In This Article Expand or collapse the "in this article" section Medicine

  • Introduction
  • General Overviews
  • Bibliographies
  • Historiography
  • Surveys of Manuscripts
  • Catalogues of Manuscripts
  • Medical Images
  • Collections of Papers
  • Biographies
  • Texts in English Translation
  • Hospitals
  • Diseases and Disability
  • Medicine and Society
  • Religion and Medicine

Medieval Studies Medicine
Peter Murray Jones
  • LAST REVIEWED: 15 December 2010
  • LAST MODIFIED: 15 December 2010
  • DOI: 10.1093/obo/9780195396584-0051


Medieval medicine in Europe from 500 to 1500 was not an enclosed world; intellectual influences—as well as diseases—came from the Islamic world and from the Greeks in the Byzantine Empire. Epidemic diseases followed trade routes from east to west. The heritage of ancient classical medicine was passed to the West through translation from Greek and Near Eastern materials. This bibliography will focus primarily on the reception of this material in the West, and on Europe rather than Asia or Africa. Medicine was unusual among the medieval disciplines in being both art and science. Also it was not easily separable from the occult arts and sciences in the Middle Ages. Magic, alchemy, and astrology all had close links with medicine, but these subjects will not receive attention here. Instead, the focus will be on the art of healing and the science of medicine, together with the social matrix and disease environment within which they flourished. Religion, on the other hand, cannot be left out: medieval Christianity was closely bound to medicine, embracing as it did the notion of Christus Medicus (Christ the healer) and the healing miracles of the Virgin Mary and the saints. National traditions of medicine in the Middle Age are not treated here (with an exception for England), unless publications on particular traditions have a broader European resonance.

General Overviews

There are a number of good modern surveys that provide orientation and a starting point for further research. Pormann and Savage-Smith 2007 introduces the Islamic traditions that were to be so strong an influence on Western medicine, while Jacquart and Micheau 1990 traces in detail the relations between the two. Siraisi 1990 is still the definitive introduction to the Western medieval culture of medicine, while Park 1992 places that culture within its social background. Grmek 1998 introduces central themes of medieval medical thought. For an encyclopedic approach to names and themes in medicine, see Glick, et al. 2005.

  • Glick, Thomas F., Steven J. Livesey, and Faith Wallis, eds. Medieval Science, Technology, and Medicine: An Encyclopedia. Routledge Encyclopedias of the Middle Ages 11. New York: Routledge, 2005.

    Alphabetical entries including names and subjects. Up to date surveys by expert authors, includes bibliography.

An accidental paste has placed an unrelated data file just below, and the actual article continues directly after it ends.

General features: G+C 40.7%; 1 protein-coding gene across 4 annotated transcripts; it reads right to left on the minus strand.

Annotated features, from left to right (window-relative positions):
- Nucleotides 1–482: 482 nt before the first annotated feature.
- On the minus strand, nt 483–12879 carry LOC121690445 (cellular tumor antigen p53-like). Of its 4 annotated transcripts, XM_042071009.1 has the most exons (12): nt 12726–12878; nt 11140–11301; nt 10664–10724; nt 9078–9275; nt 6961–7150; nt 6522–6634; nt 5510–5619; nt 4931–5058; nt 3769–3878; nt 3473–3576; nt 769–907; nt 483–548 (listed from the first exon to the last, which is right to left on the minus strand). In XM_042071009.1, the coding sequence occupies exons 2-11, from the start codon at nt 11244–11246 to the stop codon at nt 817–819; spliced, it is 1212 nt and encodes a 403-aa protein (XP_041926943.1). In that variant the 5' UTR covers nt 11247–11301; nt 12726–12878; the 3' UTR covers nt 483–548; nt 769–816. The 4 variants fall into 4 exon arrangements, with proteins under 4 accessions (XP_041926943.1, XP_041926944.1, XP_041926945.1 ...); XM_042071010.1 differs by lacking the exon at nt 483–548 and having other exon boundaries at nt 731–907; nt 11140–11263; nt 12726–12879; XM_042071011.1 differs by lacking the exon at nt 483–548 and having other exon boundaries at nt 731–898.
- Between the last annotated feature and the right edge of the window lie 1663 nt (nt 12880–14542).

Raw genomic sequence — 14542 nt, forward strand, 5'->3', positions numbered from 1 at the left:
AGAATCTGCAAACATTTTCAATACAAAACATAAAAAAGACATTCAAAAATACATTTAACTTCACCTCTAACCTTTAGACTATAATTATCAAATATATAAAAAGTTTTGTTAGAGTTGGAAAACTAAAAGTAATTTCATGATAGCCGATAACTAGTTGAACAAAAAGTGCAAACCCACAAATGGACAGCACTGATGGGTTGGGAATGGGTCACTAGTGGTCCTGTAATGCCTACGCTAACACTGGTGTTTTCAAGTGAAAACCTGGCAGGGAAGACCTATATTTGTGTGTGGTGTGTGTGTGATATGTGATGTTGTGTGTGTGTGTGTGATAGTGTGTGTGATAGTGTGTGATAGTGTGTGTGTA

• Grmek, Mirko D., ed. Western Medical Thought from Antiquity to the Middle Ages. Translated by Antony Shugaar. Cambridge, MA: Harvard University Press, 1998.

    Chapters 5 through 11 focus on the medieval period. Includes charity, medical Scholasticism, the concept of disease, drug and surgical therapies, and regimens of health. Authoritative surveys.

  • Jacquart, Danielle, and Françoise Micheau. La médecine arabe et l’Occident médiéval. Paris: Maisonneuve et Larose, 1990.

    Describes the range of Arabic medicine culminating in Avicenna’s Canon, introduced by Italian and Spanish translators to universities. Impact on medical practice is assessed, as well as the gaps in Western knowledge of this tradition.

  • Park, Katharine. “Medicine and Society in Medieval Europe, 500–1500.” In Medicine in Society: Historical Essays. Edited by Andrew Wear, 59–90. Cambridge, UK: Cambridge University Press, 1992.

    Assesses the changing disease background, the relations of religious and secular healing, the development of medical institutions, and different forms of medical practice, including civic responses to disease.

  • Pormann, Peter E., and Emilie Savage-Smith. Medieval Islamic Medicine. Edinburgh: University of Edinburgh Press, 2007.

    Emergence and cross-pollination of medieval Islamic medicine with other cultures; theoretical medical framework; physicians and society; case histories and medical practice; role of magical therapies and religious invocations; “afterlife” in European medical tradition.

  • Siraisi, Nancy G. Medieval and Early Renaissance Medicine: An Introduction to Knowledge and Practice. Chicago: University of Chicago Press, 1990.

    The single most important introductory textbook, but also a masterly summary of the state of knowledge of medieval medicine at the time of publication. Contains a guide to further reading and to selected primary sources available in English translation.

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